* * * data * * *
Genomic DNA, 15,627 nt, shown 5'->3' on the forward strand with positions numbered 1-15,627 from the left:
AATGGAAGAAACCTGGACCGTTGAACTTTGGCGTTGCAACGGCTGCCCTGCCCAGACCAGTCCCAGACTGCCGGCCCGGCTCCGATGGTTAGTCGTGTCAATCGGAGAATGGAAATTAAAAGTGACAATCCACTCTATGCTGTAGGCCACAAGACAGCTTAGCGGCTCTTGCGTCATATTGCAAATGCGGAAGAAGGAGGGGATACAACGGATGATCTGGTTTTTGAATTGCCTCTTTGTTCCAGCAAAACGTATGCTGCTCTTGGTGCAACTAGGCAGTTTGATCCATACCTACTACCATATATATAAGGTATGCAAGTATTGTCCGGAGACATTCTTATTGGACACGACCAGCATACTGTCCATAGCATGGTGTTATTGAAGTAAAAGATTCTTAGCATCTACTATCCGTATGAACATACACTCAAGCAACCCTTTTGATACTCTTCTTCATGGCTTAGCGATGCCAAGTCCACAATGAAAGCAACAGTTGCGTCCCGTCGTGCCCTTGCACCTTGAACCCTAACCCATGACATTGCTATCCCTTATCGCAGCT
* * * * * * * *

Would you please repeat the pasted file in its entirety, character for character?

Genomic DNA, 15,627 nt, shown 5'->3' on the forward strand with positions numbered 1-15,627 from the left:
AATGGAAGAAACCTGGACCGTTGAACTTTGGCGTTGCAACGGCTGCCCTGCCCAGACCAGTCCCAGACTGCCGGCCCGGCTCCGATGGTTAGTCGTGTCAATCGGAGAATGGAAATTAAAAGTGACAATCCACTCTATGCTGTAGGCCACAAGACAGCTTAGCGGCTCTTGCGTCATATTGCAAATGCGGAAGAAGGAGGGGATACAACGGATGATCTGGTTTTTGAATTGCCTCTTTGTTCCAGCAAAACGTATGCTGCTCTTGGTGCAACTAGGCAGTTTGATCCATACCTACTACCATATATATAAGGTATGCAAGTATTGTCCGGAGACATTCTTATTGGACACGACCAGCATACTGTCCATAGCATGGTGTTATTGAAGTAAAAGATTCTTAGCATCTACTATCCGTATGAACATACACTCAAGCAACCCTTTTGATACTCTTCTTCATGGCTTAGCGATGCCAAGTCCACAATGAAAGCAACAGTTGCGTCCCGTCGTGCCCTTGCACCTTGAACCCTAACCCATGACATTGCTATCCCTTATCGCAGCT